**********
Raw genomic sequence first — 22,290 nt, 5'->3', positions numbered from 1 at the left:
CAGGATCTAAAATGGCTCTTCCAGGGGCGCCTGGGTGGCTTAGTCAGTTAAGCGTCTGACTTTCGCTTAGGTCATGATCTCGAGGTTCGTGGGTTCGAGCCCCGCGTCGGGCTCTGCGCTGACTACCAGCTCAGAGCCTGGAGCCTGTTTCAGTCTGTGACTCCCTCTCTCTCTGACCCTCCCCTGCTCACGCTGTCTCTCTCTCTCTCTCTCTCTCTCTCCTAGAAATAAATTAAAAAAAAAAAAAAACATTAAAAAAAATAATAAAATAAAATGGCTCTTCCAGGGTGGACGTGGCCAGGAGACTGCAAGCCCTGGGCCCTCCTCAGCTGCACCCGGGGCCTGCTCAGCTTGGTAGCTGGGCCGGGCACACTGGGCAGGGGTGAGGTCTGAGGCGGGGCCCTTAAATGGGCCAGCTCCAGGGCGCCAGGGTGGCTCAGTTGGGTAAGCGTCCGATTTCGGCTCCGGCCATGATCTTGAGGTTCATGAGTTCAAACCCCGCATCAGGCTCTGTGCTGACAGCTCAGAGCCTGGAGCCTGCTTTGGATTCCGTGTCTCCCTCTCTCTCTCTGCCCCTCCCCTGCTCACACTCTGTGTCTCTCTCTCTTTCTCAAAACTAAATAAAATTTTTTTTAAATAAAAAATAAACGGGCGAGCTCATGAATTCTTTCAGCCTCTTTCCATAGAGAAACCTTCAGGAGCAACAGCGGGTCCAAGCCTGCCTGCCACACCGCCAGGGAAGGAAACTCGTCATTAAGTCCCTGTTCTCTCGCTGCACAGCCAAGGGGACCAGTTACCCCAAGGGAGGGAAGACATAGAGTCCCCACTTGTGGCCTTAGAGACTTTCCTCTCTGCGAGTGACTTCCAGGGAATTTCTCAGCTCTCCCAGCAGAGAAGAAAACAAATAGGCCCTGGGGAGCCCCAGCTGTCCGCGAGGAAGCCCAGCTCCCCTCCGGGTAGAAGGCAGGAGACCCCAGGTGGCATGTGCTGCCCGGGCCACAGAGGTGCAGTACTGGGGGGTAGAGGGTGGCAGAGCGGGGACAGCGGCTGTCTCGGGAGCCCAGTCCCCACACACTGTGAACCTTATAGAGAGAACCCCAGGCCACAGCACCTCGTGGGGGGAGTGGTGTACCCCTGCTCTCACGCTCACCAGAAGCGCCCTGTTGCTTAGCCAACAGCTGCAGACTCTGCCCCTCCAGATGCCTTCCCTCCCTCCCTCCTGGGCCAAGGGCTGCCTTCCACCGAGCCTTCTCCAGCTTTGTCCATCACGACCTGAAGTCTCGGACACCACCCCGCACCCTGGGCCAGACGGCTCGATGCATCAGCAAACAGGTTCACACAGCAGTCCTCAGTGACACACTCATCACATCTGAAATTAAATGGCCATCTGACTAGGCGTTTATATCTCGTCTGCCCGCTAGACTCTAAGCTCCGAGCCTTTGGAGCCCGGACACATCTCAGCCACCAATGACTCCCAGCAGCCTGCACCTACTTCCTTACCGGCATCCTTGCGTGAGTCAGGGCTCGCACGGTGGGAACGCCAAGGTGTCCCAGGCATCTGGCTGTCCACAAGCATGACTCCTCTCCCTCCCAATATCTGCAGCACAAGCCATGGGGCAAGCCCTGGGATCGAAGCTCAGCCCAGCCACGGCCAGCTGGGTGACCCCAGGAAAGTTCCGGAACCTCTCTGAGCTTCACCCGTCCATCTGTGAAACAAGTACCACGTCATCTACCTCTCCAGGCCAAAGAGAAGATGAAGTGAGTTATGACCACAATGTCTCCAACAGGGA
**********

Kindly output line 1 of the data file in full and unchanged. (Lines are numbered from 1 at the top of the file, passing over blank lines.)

Raw genomic sequence first — 22,290 nt, 5'->3', positions numbered from 1 at the left: